Do you feel that on-again, off-again dieting has become a way of life…with no pounds lost despite all your hard work? According to a new study, a purposeful twist on behavior that you likely see as dieting failure could be the key to weight loss—and weight loss that sticks!
The concept is surprising and surprisingly simple: Instead of trying to stay on a restrictive diet for a long stretch of time, follow a two-week on, two-week off plan. Called intermittent dieting, it involves alternating between distinct periods of weight loss and weight maintenance, each tied to a certain number of calories (yes, there’s a slight catch—more on that below), until you reach your goal.
The study: Forty-seven obese men, ages 25 to 54, participated in a study done at the University of Tasmania. The researchers separated them into two groups of similar weight loss needs. Half dieted for 16 weeks straight, reducing their normal calorie intake by one third during that time, and then they stopped dieting. The other half dieted during 16 weeks, reducing their normal calorie intake by the same amount (one third)—but it wasn’t for 16 weeks straight. Instead, they dieted for two weeks, stopped dieting for two weeks, dieted again for two weeks, and kept repeating that pattern for a total of 30 weeks.
The results: After their 16 net weeks of dieting (spread out over 30 weeks), the intermittent dieters not only lost nearly 50% more weight than the continuous dieters did after their constant 16 weeks —they also lost more fat and were more successful at keeping weight off. The overall process was longer, but for the same 16 diet weeks both groups followed in total, the intermittent dieters saw better results. What’s more, when researchers checked in with participants six months after dieting ended, the intermittent dieters had kept off more of the lost weight—almost 18 pounds more net loss, on average, from the start of the diet—than the continuous dieters. The researchers are currently testing the same intermittent dieting method on women, to see if it will work as well.
Now, before you stock up on ice cream and chocolate syrup for your next “two weeks off,” know that the two-week diet breaks aren’t meant to be a free-for-all—that’s what causes true yo-yo dieting—but rather a careful maintenance period. During their off weeks, study participants divided maintenance calories according to typical dietary guidelines—25% to 30% of calories came from fat, 15% to 20% from protein, and 50% to 60% from carbohydrates…and just enough calories to maintain their weight—meaning that the number of calories eaten was the same as calories burned, explained lead researcher Nuala Byrne, PhD.
But even so, how could going off and on a diet lead to greater weight loss and fat loss than continuously dieting?
The body’s metabolic processes and the human psyche both play a role. Even if you follow a conventional diet to the letter, the act of dieting alters a series of biological processes in your body, leading to slower weight loss over time and even potential weight gain. Simply put, your metabolism starts to work against you when you’re on a diet. This is because calorie restriction causes what Dr. Byrne referred to as the “famine reaction,” a natural survival mechanism to slow weight loss when your food supply is reduced, left over from the hunter-gatherer days. Your metabolism overrides your own intentions, slowing down to conserve energy by burning fewer calories and storing food as fat because it thinks you’re being starved by forces beyond your control.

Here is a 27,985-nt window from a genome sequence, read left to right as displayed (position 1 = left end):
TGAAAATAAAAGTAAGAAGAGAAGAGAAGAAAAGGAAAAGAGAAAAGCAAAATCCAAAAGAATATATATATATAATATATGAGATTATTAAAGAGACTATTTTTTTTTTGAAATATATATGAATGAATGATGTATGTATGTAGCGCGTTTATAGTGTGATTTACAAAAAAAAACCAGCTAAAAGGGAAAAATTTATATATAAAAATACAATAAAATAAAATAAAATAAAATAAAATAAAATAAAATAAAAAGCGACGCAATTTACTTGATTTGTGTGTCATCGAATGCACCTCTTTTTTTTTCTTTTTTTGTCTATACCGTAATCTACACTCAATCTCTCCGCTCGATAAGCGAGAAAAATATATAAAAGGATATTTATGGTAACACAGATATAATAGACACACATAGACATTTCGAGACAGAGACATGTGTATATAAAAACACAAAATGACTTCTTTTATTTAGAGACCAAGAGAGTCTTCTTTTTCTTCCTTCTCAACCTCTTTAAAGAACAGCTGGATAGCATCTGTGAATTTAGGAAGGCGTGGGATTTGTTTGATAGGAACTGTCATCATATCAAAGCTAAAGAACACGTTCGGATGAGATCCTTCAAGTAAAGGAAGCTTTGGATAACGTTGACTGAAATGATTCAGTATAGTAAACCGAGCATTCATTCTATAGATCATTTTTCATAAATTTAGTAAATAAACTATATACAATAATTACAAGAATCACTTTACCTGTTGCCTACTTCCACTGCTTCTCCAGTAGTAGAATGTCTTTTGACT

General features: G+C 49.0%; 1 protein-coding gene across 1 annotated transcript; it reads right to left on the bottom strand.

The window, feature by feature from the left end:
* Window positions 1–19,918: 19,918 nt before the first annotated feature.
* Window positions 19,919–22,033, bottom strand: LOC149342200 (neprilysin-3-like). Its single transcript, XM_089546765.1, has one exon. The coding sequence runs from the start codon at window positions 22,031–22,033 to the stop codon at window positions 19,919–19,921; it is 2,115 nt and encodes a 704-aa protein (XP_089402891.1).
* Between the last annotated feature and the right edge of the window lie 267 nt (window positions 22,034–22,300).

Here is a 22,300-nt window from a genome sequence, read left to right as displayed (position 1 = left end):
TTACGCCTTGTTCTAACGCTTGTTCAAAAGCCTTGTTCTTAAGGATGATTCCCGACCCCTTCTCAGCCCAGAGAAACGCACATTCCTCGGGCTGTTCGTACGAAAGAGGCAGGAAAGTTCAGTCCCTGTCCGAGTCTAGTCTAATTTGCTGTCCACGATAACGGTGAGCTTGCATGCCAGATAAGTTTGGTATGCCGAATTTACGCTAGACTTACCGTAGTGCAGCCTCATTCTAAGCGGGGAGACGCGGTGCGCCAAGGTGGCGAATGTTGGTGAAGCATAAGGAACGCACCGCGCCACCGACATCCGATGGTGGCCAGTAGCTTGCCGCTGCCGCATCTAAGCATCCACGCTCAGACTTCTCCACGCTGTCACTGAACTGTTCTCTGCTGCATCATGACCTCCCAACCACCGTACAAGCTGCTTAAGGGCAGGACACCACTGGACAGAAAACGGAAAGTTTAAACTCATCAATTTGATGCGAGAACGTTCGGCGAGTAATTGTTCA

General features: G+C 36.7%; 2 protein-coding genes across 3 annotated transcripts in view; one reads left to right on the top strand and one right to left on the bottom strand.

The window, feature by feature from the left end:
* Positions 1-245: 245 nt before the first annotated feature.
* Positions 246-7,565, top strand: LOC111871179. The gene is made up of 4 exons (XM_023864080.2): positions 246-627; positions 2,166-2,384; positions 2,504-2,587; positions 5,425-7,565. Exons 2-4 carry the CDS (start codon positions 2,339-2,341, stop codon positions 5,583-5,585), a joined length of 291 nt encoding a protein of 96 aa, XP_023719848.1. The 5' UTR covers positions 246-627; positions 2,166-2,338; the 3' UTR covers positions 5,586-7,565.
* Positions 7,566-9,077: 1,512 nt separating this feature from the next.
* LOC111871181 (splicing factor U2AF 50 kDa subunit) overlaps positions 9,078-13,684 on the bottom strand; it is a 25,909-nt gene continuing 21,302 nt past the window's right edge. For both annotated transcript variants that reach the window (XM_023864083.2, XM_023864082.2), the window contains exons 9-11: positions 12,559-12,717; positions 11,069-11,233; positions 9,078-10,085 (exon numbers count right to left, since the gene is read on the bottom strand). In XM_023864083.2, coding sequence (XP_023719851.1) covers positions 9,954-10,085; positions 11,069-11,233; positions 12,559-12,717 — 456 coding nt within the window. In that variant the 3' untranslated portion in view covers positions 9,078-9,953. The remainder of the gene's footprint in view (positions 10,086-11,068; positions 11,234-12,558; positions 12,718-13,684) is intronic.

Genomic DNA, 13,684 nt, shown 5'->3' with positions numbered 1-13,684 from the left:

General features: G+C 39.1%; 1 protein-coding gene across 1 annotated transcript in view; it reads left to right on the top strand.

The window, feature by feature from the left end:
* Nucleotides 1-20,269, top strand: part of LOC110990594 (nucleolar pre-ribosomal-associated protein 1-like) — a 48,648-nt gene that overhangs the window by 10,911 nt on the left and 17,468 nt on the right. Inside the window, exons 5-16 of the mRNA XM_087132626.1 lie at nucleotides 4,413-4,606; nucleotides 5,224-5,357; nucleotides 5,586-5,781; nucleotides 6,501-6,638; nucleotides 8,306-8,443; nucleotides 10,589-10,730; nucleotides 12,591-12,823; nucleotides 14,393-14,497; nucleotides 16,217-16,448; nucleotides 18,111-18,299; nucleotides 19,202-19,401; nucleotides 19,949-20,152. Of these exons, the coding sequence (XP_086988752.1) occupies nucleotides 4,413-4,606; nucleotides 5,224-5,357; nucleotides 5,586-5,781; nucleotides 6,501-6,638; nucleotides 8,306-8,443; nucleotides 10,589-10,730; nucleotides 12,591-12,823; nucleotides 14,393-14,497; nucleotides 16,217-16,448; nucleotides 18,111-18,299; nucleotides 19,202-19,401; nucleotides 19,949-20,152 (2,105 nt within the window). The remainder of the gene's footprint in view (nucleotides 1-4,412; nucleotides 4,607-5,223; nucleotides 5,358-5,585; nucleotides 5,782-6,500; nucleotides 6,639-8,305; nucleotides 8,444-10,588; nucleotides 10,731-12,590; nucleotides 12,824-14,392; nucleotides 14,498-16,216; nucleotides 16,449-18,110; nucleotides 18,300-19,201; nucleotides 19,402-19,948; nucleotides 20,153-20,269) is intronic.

The famine reaction can also result in an increased appetite—that explains why you might be disproportionately hungry when on a diet. But by taking a dieting hiatus every two weeks, you outsmart your body and prevent metabolism slowdown and everything that goes with it.
Another plus: Trying to stick to a strict diet—with no end in sight—is also mentally taxing. Taking a diet break every two weeks gives your mind a break from the stress of calorie restriction.
Here’s how make a two-week-on, two-week-off diet work for you:
- Do the math. If you want to give this plan a go, your first step is to calculate how many calories your body needs to maintain your current weight, your daily “maintenance number”—and then reduce that number by one-third for the two-week periods you’ll be dieting, Dr. Byrne said. Then, for each two-week break from dieting, increase your calories to your maintenance number minus 100 or so calories (to account for the weight loss of the previous two diet weeks). Keep repeating the cycle. The NIH provides a free body-weight planner that will figure it out for you.
- Add exercise. The study didn’t measure physical activity, but dieters tend to do less physical movement across the day—such as walking and doing chores—than non-dieters, noted Dr. Byrne. Being more active could enhance results.
- Keep a food journal. As with any diet, you might feel hungry and experience food cravings during each two weeks of calorie restriction. Logging these cravings can help you notice patterns, such as at what times of the day they normally occur, so that you can set aside some of your calories for then or even restructure your meals at these times when appropriate.
- Up your protein. Although more research is needed on this phenomenon, Dr. Byrne said it’s possible that increasing one’s intake of protein above the USDA recommended daily allowance of roughly 48 grams for women and 68 grams for men during calorie-restriction weeks could help with weight loss. In general, high-protein foods take more work to digest and metabolize than carbohydrates, which means it takes more calories for your body to process them…and there will be more time before you’re hungry again. Healthful protein sources include eggs, nuts, fish and lean meats.